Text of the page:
This post originally appeared on on June 12, 2015.

I had the pleasure to be part of a panel at the Workplace (R)evolution 2015 conference this week. In preparation for the questions I was asked to be ready for I wrote down a few of my thoughts, and wanted to share them here!

Provide a specific example of how you implemented a change within your organization’s workplace culture. (i.e., Where did you start? How long did it take? What lessons did you learn?)

I’m so glad I got assigned this question, as it’s been my obsession for almost a decade…! When I first started thinking about the notion of changing culture, I was working inside a nonprofit organization as an employee. Of course, in that situation a company’s culture has a lot of personal impact on one’s life — my own wellbeing was profoundly influenced by how great (or not-so-great) our culture was. Then I went to grad school, where we focused on this issue pretty relentlessly via academic studies and research. After that I wrote my book so I could explore it even more deeply. When we launched the Work Revolution project a couple of years ago, our focus was always on the revolutionaries who were actually out there on the front lines making an impact on culture change. And today, this is why my consulting company, Forte, exists at all — to help leaders create cultures that can propel and accelerate their businesses.

Given this history, you can probably imagine that I’ve tried a lot of things. Some were spectacular failures (but of course they really weren’t because they taught me “all the ways to NOT make a light bulb“), and some had huge impact. Over the years I helped build engagement surveys, I delivered workshops, I tried to change ridiculous HR policies, I coached executives, I helped meetings suck less, and I encouraged leaders to stop doing performance reviews in such stupid ways. Now, after an almost-decade of running experiments, it feels like I’ve circled the earth and landed in a place pretty close to where I started: leadership. (Which, strangely enough, is what my graduate degree is in.)

Here’s what we know from the latest research: At least 70% of the variance in employee engagement is attributable to managers, and only one in ten people have high natural talent to be managers/leaders. If that weren’t bad enough, we are terrible at even getting that one person right — we pick the wrong person to lead our teams 82% of the time.

Here’s the good news: even though only one in ten are natural leaders, two more out of that ten could be great… IF we gave them the proper education and training.

When you think about culture from this perspective, it’s really not a mystery where to start: we need to make better leaders.

So, we’ve devoted a huge amount of thinking and resources towards creating a leadership development experience that actually transforms leaders from the inside out. Here are a few core ingredients of this experience:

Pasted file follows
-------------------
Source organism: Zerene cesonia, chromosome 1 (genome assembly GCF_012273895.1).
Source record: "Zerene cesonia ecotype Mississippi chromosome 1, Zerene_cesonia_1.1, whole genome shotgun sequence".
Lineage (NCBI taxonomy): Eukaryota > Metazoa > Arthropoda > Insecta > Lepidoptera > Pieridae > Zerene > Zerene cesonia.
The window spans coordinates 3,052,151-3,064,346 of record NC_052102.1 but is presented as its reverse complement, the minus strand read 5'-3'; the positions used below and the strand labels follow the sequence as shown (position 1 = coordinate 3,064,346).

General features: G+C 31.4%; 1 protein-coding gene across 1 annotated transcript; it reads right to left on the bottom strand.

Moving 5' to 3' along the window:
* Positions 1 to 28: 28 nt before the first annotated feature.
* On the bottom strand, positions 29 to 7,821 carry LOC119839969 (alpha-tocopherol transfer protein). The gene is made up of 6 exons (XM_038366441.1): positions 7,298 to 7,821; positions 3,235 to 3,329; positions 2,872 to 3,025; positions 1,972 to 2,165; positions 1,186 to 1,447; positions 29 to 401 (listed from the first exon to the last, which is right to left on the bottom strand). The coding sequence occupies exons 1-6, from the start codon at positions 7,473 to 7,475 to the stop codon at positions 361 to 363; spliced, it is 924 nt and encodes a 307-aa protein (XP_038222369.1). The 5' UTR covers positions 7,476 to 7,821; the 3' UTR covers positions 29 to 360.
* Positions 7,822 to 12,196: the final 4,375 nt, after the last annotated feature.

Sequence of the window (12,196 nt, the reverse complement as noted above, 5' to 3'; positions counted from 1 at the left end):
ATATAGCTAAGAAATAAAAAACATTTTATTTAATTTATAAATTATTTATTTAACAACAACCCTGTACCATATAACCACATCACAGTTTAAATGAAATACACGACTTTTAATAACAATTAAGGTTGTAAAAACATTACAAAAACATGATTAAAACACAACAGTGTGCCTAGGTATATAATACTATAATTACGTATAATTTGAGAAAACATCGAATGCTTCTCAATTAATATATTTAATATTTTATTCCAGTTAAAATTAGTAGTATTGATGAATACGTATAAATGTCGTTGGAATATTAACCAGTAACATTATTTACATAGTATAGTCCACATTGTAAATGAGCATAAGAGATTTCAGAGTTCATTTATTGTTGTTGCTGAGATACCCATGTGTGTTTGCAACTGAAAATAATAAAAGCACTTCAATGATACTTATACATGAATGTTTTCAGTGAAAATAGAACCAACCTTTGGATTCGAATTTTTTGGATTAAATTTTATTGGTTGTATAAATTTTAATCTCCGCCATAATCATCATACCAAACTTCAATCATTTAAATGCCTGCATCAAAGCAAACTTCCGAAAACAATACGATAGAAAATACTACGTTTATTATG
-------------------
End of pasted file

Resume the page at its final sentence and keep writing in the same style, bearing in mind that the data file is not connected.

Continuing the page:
• TAKE YOUR TIME — Our program really is an experience, a practice, that takes place over the course of 6-12 months. A lot of things can be sped up in business, but transformational growth isn’t one of them.
  • BITE-SIZE — Make learnings bite-size. Busy leaders need simplicity. Keep your content hyper-focused. (This is absurdly hard to do, by the way.)
  • CHANGE WORKS BETTER WITH A BUDDY — Build in peer accountability; triads are ideal.
  • FOCUS ON TWO FUTURE SKILLS — The leaders of tomorrow need two very important skills: they need to be able to model the behaviors they wish to see and they need to be able to hold space for others. Focus your development efforts not on the “tips and tricks” of leadership, but on helping your leaders become better human beings — and then connect the dots to good behaviors and why they matter to the business.
  • CREATE A VENUE — Whoever is facilitating (you!?), it’s that person’s job to create a venue where managers/leaders have a moment to stop, pause, think, and ponder the power of their own influence. Every leader we work with thinks they are the busiest person in the world, which, of course, by the definition of “busiest” can’t be true, but the perception feels true. They need a venue where they can “zoom out” and think about how they’re showing up, what would make them more effective, inspirational, etc. — you can help build and hold that space for them.

I hope you’ll take these ideas and start building leadership development experiences that can help our leaders become the people we need them to be!

BONUS QUESTION: We were also asked to think about a question we might get to answer — I didn’t have a chance to respond to this one live, so I thought I’d post what I would have said here!

What has been your biggest surprise or “eye opening moment” as you’ve worked on workplace culture initiatives?

If we look at the top 150 economic entities in the world, 58% of them are corporationsLet me repeat that: out of the top 150 economic entities on the planet, more than half of them are not countries, nation states, or governments — they are COMPANIES. I probably don’t need to convince you about the vital urgency of a workplace revolution, but I hope this inspires you to keep going. The world desperately needs the work you do to make workplaces more human and meaningful.

One more thing… the topic of how organizations live their values seemed to come up a lot for me during the panel session. Somebody from the conference made this image — I love it, and thought you might enjoy (or want to share) as well!